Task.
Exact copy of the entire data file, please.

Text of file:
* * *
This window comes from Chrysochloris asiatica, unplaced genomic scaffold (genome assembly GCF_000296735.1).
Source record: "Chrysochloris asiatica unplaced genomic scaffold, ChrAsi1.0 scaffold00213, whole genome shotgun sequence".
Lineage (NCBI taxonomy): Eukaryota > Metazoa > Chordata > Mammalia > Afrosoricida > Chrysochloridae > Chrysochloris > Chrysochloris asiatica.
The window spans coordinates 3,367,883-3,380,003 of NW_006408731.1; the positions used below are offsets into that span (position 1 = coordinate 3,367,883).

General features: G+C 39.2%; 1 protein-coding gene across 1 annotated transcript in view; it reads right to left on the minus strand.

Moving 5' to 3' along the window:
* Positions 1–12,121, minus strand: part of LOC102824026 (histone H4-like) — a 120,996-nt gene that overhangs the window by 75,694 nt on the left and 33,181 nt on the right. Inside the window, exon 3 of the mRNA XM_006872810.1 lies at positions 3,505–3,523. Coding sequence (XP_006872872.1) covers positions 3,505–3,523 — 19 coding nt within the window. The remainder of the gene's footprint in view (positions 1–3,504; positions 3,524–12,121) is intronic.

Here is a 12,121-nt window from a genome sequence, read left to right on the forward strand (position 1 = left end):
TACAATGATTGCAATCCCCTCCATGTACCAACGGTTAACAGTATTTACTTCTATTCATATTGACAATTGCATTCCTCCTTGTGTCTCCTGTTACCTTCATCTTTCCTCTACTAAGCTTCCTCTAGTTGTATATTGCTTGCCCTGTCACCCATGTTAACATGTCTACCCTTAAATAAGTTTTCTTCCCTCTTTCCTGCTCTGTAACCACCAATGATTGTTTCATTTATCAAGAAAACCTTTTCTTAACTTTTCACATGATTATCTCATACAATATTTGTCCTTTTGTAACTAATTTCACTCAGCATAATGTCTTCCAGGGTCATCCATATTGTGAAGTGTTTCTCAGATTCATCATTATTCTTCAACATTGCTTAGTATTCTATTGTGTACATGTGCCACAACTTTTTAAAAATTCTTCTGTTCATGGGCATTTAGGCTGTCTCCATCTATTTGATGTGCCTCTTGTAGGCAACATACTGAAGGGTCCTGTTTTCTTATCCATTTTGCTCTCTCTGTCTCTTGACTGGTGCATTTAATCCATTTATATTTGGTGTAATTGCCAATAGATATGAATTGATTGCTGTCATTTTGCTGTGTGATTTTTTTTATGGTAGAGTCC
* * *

This window comes from Chrysochloris asiatica, unplaced genomic scaffold (genome assembly GCF_000296735.1).
Source record: "Chrysochloris asiatica unplaced genomic scaffold, ChrAsi1.0 scaffold00213, whole genome shotgun sequence".
Lineage (NCBI taxonomy): Eukaryota > Metazoa > Chordata > Mammalia > Afrosoricida > Chrysochloridae > Chrysochloris > Chrysochloris asiatica.
The window spans coordinates 3,367,883-3,380,003 of NW_006408731.1; the positions used below are offsets into that span (position 1 = coordinate 3,367,883).

General features: G+C 39.2%; 1 protein-coding gene across 1 annotated transcript in view; it reads right to left on the minus strand.

Moving 5' to 3' along the window:
* Positions 1–12,121, minus strand: part of LOC102824026 (histone H4-like) — a 120,996-nt gene that overhangs the window by 75,694 nt on the left and 33,181 nt on the right. Inside the window, exon 3 of the mRNA XM_006872810.1 lies at positions 3,505–3,523. Coding sequence (XP_006872872.1) covers positions 3,505–3,523 — 19 coding nt within the window. The remainder of the gene's footprint in view (positions 1–3,504; positions 3,524–12,121) is intronic.

Here is a 12,121-nt window from a genome sequence, read left to right on the forward strand (position 1 = left end):
TACAATGATTGCAATCCCCTCCATGTACCAACGGTTAACAGTATTTACTTCTATTCATATTGACAATTGCATTCCTCCTTGTGTCTCCTGTTACCTTCATCTTTCCTCTACTAAGCTTCCTCTAGTTGTATATTGCTTGCCCTGTCACCCATGTTAACATGTCTACCCTTAAATAAGTTTTCTTCCCTCTTTCCTGCTCTGTAACCACCAATGATTGTTTCATTTATCAAGAAAACCTTTTCTTAACTTTTCACATGATTATCTCATACAATATTTGTCCTTTTGTAACTAATTTCACTCAGCATAATGTCTTCCAGGGTCATCCATATTGTGAAGTGTTTCTCAGATTCATCATTATTCTTCAACATTGCTTAGTATTCTATTGTGTACATGTGCCACAACTTTTTAAAAATTCTTCTGTTCATGGGCATTTAGGCTGTCTCCATCTATTTGATGTGCCTCTTGTAGGCAACATACTGAAGGGTCCTGTTTTCTTATCCATTTTGCTCTCTCTGTCTCTTGACTGGTGCATTTAATCCATTTATATTTGGTGTAATTGCCAATAGATATGAATTGATTGCTGTCATTTTGCTGTGTGATTTTTTTTATGGTAGAGTCC